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The tracks went up hills and down hills in the forest, and I don’t know if the hills were steeper that day, but I was definitely feeling it more. My daily walk was 11.5 kilometers and it took me about four hours. Finally, the track turned to actual beach walking for part of the way. There was a 1 kilometer stretch along Onetahuti Beach, and the last 20 minutes along Awaroa Inlet to the hut.

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I was the first one to arrive at the hut again, and this hut had the water right in its front yard. However, this hut only had the big open bunks with seven mattresses side by side. But at least I was able to stake out a wall to myself, so I was only sleeping next to one stranger, rather than two. I relaxed with lunch and a nap, and I was still on my own during early afternoon.

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Awaroa Hut is right on the edge of Awaroa Inlet, and it was here that the tidal differences in Abel Tasman National Park are the most starkly evident. At high tide, the entire beach is covered in water and most of the path along the beach was under water. However, at low tide, you could walk across the entire inlet (though your feet will still get wet, because the inlet is never entirely free of water).

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It was also fascinating how much the wind affected the temperatures. It was sunny and warm all mornings, but the previous two days were a bit cloudy, and rainy at times, and substantially cooler. Like need a fleece jacket cooler. And unless it was sunny all day, the water was too cool to swim in (for me anyway).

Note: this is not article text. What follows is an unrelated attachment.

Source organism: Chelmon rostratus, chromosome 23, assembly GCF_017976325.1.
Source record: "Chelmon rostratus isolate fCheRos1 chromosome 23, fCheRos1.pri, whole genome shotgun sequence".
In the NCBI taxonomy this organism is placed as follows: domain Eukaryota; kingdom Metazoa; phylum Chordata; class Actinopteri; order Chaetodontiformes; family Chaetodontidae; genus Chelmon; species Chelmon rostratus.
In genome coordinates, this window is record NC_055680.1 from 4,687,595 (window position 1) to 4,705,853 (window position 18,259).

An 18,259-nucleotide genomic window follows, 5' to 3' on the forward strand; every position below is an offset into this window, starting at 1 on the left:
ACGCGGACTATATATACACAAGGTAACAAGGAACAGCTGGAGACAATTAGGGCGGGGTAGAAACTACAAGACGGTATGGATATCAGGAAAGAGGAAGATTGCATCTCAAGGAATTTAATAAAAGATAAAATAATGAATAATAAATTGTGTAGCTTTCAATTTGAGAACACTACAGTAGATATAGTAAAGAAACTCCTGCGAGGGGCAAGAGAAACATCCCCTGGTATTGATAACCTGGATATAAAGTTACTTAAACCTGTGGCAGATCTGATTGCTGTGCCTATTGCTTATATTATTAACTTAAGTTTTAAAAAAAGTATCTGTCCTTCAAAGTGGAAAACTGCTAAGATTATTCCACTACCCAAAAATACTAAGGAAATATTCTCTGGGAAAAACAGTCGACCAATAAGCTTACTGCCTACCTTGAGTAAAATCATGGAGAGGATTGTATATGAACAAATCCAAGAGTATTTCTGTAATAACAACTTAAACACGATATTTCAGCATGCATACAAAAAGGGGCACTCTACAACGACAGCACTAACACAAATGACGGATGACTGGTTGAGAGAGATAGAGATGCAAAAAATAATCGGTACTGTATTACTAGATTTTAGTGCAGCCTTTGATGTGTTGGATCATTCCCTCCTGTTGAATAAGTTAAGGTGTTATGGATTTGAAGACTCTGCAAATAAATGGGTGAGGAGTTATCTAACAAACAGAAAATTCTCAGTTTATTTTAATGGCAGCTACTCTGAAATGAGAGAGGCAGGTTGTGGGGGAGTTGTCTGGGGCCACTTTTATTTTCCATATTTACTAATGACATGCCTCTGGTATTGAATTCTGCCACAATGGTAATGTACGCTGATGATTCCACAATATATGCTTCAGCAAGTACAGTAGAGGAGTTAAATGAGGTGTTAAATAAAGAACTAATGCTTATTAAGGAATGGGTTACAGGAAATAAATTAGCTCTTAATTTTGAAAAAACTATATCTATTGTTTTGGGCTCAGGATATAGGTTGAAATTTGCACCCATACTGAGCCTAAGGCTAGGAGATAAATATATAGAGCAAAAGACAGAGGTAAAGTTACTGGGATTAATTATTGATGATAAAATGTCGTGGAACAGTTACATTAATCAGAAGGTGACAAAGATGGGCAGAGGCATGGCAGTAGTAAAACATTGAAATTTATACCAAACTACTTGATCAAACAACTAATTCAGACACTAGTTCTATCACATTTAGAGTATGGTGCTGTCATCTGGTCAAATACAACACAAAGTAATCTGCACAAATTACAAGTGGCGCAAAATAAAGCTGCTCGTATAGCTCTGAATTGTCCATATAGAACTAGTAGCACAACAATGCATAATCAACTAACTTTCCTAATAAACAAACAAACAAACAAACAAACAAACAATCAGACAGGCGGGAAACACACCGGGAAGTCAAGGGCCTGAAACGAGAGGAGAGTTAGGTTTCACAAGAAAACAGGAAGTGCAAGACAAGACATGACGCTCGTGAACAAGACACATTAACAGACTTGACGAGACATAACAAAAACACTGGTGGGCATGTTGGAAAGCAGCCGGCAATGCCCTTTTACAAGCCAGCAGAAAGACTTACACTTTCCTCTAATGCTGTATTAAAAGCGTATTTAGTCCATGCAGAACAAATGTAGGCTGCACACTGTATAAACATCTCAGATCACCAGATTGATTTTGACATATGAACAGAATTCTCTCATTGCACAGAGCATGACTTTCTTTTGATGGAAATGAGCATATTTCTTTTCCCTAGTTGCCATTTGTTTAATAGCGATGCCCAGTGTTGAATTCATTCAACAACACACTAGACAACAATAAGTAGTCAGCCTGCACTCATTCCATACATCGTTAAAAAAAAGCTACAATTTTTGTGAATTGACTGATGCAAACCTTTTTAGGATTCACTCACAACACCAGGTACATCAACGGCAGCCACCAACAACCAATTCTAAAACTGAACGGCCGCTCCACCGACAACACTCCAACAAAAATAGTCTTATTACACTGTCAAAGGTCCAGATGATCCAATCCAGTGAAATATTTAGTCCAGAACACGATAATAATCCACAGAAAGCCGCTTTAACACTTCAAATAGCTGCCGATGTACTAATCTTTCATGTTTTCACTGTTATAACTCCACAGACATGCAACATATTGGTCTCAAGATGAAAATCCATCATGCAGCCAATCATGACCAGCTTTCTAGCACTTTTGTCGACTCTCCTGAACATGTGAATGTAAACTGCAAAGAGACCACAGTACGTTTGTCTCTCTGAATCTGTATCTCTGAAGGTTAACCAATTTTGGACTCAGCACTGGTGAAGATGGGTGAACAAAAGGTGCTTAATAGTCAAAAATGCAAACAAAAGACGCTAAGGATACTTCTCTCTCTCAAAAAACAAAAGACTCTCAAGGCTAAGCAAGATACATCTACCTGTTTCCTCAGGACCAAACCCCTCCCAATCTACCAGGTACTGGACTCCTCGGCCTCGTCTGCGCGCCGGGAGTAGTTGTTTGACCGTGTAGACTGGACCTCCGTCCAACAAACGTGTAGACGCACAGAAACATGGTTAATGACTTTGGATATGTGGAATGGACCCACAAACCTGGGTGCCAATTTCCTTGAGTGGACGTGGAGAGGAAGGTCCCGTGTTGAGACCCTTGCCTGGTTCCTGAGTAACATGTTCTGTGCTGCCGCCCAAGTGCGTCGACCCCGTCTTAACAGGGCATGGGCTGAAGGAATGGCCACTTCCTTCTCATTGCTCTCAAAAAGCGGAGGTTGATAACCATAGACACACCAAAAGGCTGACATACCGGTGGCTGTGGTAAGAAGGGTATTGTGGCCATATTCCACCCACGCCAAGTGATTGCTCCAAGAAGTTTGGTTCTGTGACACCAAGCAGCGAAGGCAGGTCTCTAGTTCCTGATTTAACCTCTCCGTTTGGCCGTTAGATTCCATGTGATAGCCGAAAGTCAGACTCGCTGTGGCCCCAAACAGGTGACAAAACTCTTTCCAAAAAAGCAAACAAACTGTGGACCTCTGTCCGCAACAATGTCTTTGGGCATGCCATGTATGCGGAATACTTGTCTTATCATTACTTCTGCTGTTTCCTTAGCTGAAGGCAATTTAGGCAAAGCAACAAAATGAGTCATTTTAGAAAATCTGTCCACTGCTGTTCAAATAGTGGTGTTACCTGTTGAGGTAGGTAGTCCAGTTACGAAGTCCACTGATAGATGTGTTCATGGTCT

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Because I had the entire rest of the day to myself, I decided to make my way to Awaroa Lodge. It was only a 20 minute walk from the hut to the lodge, but it required me to cross the Venture Creek tidal flat, which could only crossed three hours on each side of low tide, unless you wanted to swim across that is.

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Over there is a HUGE, soft white sand crescent-shaped beach, which was in stark contrast to the nonexistent beach in front of the hut. The water was still too cold for me, but I just sat on the beach in the warm sun listening to the soothing sounds of the wind and the waves as I took in the gorgeous scene around me.

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I capped off the day with an absolutely delicious dinner and wine at the Awaroa Lodge. When I heard that the lodge served actual meals, I knew I couldn’t pass up the opportunity to eat a real, cooked meal. I had eaten trail food for the previous three days. I elected not to bring a stove, so everything I ate was cold and didn’t require cooking. ┬áSo I treated myself to a fantastic cup of sea chowder and bacon-wrapped chicken with cranberry stuffing. It was like ambrosia to the tongue and I savored every bit.